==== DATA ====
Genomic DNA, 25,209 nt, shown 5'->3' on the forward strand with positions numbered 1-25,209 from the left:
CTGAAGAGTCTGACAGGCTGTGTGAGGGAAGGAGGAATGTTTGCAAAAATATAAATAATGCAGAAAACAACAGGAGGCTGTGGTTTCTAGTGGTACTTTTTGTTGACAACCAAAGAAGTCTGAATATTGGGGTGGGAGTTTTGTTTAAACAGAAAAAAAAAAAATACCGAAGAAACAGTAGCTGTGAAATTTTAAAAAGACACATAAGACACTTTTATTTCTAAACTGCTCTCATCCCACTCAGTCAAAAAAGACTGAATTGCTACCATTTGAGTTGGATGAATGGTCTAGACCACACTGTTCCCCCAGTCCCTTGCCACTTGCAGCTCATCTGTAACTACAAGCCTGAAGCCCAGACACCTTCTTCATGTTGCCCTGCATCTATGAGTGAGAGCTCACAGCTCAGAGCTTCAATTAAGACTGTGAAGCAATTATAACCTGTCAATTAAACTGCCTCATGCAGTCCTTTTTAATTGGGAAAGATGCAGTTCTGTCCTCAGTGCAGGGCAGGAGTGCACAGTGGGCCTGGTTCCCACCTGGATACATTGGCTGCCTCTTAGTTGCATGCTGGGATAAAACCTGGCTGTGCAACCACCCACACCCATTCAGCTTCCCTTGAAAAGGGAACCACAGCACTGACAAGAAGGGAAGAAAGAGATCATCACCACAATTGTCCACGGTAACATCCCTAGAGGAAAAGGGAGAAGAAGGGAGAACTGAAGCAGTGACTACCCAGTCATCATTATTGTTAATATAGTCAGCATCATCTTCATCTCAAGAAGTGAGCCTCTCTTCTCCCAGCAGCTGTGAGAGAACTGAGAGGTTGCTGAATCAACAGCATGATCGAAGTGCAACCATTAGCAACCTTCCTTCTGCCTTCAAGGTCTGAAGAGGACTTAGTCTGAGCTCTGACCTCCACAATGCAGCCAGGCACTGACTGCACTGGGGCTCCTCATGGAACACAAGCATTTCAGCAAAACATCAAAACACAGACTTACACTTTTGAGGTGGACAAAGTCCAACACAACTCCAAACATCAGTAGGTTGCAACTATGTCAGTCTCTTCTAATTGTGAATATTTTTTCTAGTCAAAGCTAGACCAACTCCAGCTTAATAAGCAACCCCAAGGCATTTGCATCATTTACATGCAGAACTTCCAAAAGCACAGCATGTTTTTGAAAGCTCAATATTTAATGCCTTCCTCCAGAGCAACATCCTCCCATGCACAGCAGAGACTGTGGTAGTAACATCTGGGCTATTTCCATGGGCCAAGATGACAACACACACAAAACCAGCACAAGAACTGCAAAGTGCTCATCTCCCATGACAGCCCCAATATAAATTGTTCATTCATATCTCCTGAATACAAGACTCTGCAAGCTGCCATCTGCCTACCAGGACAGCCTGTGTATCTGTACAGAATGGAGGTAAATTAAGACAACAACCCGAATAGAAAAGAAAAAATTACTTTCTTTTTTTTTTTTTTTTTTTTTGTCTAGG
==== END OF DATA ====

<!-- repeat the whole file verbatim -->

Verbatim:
Genomic DNA, 25,209 nt, shown 5'->3' on the forward strand with positions numbered 1-25,209 from the left:
CTGAAGAGTCTGACAGGCTGTGTGAGGGAAGGAGGAATGTTTGCAAAAATATAAATAATGCAGAAAACAACAGGAGGCTGTGGTTTCTAGTGGTACTTTTTGTTGACAACCAAAGAAGTCTGAATATTGGGGTGGGAGTTTTGTTTAAACAGAAAAAAAAAAAATACCGAAGAAACAGTAGCTGTGAAATTTTAAAAAGACACATAAGACACTTTTATTTCTAAACTGCTCTCATCCCACTCAGTCAAAAAAGACTGAATTGCTACCATTTGAGTTGGATGAATGGTCTAGACCACACTGTTCCCCCAGTCCCTTGCCACTTGCAGCTCATCTGTAACTACAAGCCTGAAGCCCAGACACCTTCTTCATGTTGCCCTGCATCTATGAGTGAGAGCTCACAGCTCAGAGCTTCAATTAAGACTGTGAAGCAATTATAACCTGTCAATTAAACTGCCTCATGCAGTCCTTTTTAATTGGGAAAGATGCAGTTCTGTCCTCAGTGCAGGGCAGGAGTGCACAGTGGGCCTGGTTCCCACCTGGATACATTGGCTGCCTCTTAGTTGCATGCTGGGATAAAACCTGGCTGTGCAACCACCCACACCCATTCAGCTTCCCTTGAAAAGGGAACCACAGCACTGACAAGAAGGGAAGAAAGAGATCATCACCACAATTGTCCACGGTAACATCCCTAGAGGAAAAGGGAGAAGAAGGGAGAACTGAAGCAGTGACTACCCAGTCATCATTATTGTTAATATAGTCAGCATCATCTTCATCTCAAGAAGTGAGCCTCTCTTCTCCCAGCAGCTGTGAGAGAACTGAGAGGTTGCTGAATCAACAGCATGATCGAAGTGCAACCATTAGCAACCTTCCTTCTGCCTTCAAGGTCTGAAGAGGACTTAGTCTGAGCTCTGACCTCCACAATGCAGCCAGGCACTGACTGCACTGGGGCTCCTCATGGAACACAAGCATTTCAGCAAAACATCAAAACACAGACTTACACTTTTGAGGTGGACAAAGTCCAACACAACTCCAAACATCAGTAGGTTGCAACTATGTCAGTCTCTTCTAATTGTGAATATTTTTTCTAGTCAAAGCTAGACCAACTCCAGCTTAATAAGCAACCCCAAGGCATTTGCATCATTTACATGCAGAACTTCCAAAAGCACAGCATGTTTTTGAAAGCTCAATATTTAATGCCTTCCTCCAGAGCAACATCCTCCCATGCACAGCAGAGACTGTGGTAGTAACATCTGGGCTATTTCCATGGGCCAAGATGACAACACACACAAAACCAGCACAAGAACTGCAAAGTGCTCATCTCCCATGACAGCCCCAATATAAATTGTTCATTCATATCTCCTGAATACAAGACTCTGCAAGCTGCCATCTGCCTACCAGGACAGCCTGTGTATCTGTACAGAATGGAGGTAAATTAAGACAACAACCCGAATAGAAAAGAAAAAATTACTTTCTTTTTTTTTTTTTTTTTTTTTGTCTAGG